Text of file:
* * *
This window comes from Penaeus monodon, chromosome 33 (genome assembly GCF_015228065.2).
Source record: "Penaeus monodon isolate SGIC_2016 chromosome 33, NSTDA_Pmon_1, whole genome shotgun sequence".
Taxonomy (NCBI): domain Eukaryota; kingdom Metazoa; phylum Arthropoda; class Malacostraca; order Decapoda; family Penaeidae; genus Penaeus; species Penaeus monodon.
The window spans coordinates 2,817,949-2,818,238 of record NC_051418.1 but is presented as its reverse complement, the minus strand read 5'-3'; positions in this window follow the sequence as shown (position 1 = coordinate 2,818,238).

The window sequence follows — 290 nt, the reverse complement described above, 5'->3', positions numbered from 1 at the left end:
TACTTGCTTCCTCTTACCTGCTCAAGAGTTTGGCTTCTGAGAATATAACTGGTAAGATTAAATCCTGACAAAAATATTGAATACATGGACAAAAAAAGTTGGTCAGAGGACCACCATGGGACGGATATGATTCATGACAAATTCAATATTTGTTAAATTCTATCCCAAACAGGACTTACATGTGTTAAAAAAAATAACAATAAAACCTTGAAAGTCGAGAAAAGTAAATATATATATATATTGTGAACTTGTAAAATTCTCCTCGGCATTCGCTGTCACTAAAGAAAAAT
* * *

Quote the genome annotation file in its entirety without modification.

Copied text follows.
This window comes from Penaeus monodon, chromosome 33 (genome assembly GCF_015228065.2).
Source record: "Penaeus monodon isolate SGIC_2016 chromosome 33, NSTDA_Pmon_1, whole genome shotgun sequence".
Taxonomy (NCBI): domain Eukaryota; kingdom Metazoa; phylum Arthropoda; class Malacostraca; order Decapoda; family Penaeidae; genus Penaeus; species Penaeus monodon.
The window spans coordinates 2,817,949-2,818,238 of record NC_051418.1 but is presented as its reverse complement, the minus strand read 5'-3'; positions in this window follow the sequence as shown (position 1 = coordinate 2,818,238).

The window sequence follows — 290 nt, the reverse complement described above, 5'->3', positions numbered from 1 at the left end:
TACTTGCTTCCTCTTACCTGCTCAAGAGTTTGGCTTCTGAGAATATAACTGGTAAGATTAAATCCTGACAAAAATATTGAATACATGGACAAAAAAAGTTGGTCAGAGGACCACCATGGGACGGATATGATTCATGACAAATTCAATATTTGTTAAATTCTATCCCAAACAGGACTTACATGTGTTAAAAAAAATAACAATAAAACCTTGAAAGTCGAGAAAAGTAAATATATATATATATTGTGAACTTGTAAAATTCTCCTCGGCATTCGCTGTCACTAAAGAAAAAT